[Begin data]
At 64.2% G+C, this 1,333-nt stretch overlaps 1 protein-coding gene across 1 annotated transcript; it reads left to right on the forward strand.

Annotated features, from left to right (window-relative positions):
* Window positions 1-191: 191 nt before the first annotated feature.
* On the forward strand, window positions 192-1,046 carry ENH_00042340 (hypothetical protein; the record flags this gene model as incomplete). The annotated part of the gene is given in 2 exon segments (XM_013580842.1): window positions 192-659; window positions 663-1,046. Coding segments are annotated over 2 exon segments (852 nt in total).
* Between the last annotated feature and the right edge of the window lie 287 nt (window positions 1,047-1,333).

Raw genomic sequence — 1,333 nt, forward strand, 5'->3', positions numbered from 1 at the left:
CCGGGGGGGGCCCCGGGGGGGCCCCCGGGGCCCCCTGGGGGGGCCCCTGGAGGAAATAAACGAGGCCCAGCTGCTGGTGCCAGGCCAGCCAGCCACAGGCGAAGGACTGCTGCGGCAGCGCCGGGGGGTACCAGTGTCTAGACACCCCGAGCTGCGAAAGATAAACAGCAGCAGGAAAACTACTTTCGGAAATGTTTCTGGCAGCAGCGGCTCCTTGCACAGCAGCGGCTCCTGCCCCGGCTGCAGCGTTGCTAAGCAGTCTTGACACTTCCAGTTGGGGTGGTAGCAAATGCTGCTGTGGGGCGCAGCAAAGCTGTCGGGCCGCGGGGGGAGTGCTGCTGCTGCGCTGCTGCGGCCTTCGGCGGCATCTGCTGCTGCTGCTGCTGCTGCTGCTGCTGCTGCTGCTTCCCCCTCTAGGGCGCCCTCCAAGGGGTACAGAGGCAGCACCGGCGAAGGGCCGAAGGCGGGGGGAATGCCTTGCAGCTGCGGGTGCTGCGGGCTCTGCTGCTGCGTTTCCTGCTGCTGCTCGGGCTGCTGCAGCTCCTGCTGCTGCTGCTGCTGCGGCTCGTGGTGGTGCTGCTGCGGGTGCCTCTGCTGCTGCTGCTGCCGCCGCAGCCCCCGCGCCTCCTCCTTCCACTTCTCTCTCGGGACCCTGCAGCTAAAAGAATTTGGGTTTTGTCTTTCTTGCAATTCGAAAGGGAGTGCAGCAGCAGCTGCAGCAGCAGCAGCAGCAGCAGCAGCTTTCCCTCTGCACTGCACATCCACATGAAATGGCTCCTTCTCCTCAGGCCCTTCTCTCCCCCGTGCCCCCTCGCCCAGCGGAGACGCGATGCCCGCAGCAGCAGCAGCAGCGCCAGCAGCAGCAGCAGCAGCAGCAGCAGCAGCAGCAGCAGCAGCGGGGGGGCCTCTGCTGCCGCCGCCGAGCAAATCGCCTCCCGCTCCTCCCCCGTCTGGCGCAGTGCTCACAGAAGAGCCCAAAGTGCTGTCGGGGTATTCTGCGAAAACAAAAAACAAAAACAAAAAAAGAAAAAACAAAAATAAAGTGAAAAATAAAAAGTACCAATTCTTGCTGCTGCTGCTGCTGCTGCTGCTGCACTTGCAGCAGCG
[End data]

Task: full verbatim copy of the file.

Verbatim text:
At 64.2% G+C, this 1,333-nt stretch overlaps 1 protein-coding gene across 1 annotated transcript; it reads left to right on the forward strand.

Annotated features, from left to right (window-relative positions):
* Window positions 1-191: 191 nt before the first annotated feature.
* On the forward strand, window positions 192-1,046 carry ENH_00042340 (hypothetical protein; the record flags this gene model as incomplete). The annotated part of the gene is given in 2 exon segments (XM_013580842.1): window positions 192-659; window positions 663-1,046. Coding segments are annotated over 2 exon segments (852 nt in total).
* Between the last annotated feature and the right edge of the window lie 287 nt (window positions 1,047-1,333).

Raw genomic sequence — 1,333 nt, forward strand, 5'->3', positions numbered from 1 at the left:
CCGGGGGGGGCCCCGGGGGGGCCCCCGGGGCCCCCTGGGGGGGCCCCTGGAGGAAATAAACGAGGCCCAGCTGCTGGTGCCAGGCCAGCCAGCCACAGGCGAAGGACTGCTGCGGCAGCGCCGGGGGGTACCAGTGTCTAGACACCCCGAGCTGCGAAAGATAAACAGCAGCAGGAAAACTACTTTCGGAAATGTTTCTGGCAGCAGCGGCTCCTTGCACAGCAGCGGCTCCTGCCCCGGCTGCAGCGTTGCTAAGCAGTCTTGACACTTCCAGTTGGGGTGGTAGCAAATGCTGCTGTGGGGCGCAGCAAAGCTGTCGGGCCGCGGGGGGAGTGCTGCTGCTGCGCTGCTGCGGCCTTCGGCGGCATCTGCTGCTGCTGCTGCTGCTGCTGCTGCTGCTGCTGCTTCCCCCTCTAGGGCGCCCTCCAAGGGGTACAGAGGCAGCACCGGCGAAGGGCCGAAGGCGGGGGGAATGCCTTGCAGCTGCGGGTGCTGCGGGCTCTGCTGCTGCGTTTCCTGCTGCTGCTCGGGCTGCTGCAGCTCCTGCTGCTGCTGCTGCTGCGGCTCGTGGTGGTGCTGCTGCGGGTGCCTCTGCTGCTGCTGCTGCCGCCGCAGCCCCCGCGCCTCCTCCTTCCACTTCTCTCTCGGGACCCTGCAGCTAAAAGAATTTGGGTTTTGTCTTTCTTGCAATTCGAAAGGGAGTGCAGCAGCAGCTGCAGCAGCAGCAGCAGCAGCAGCAGCTTTCCCTCTGCACTGCACATCCACATGAAATGGCTCCTTCTCCTCAGGCCCTTCTCTCCCCCGTGCCCCCTCGCCCAGCGGAGACGCGATGCCCGCAGCAGCAGCAGCAGCGCCAGCAGCAGCAGCAGCAGCAGCAGCAGCAGCAGCAGCAGCAGCGGGGGGGCCTCTGCTGCCGCCGCCGAGCAAATCGCCTCCCGCTCCTCCCCCGTCTGGCGCAGTGCTCACAGAAGAGCCCAAAGTGCTGTCGGGGTATTCTGCGAAAACAAAAAACAAAAACAAAAAAAGAAAAAACAAAAATAAAGTGAAAAATAAAAAGTACCAATTCTTGCTGCTGCTGCTGCTGCTGCTGCTGCACTTGCAGCAGCG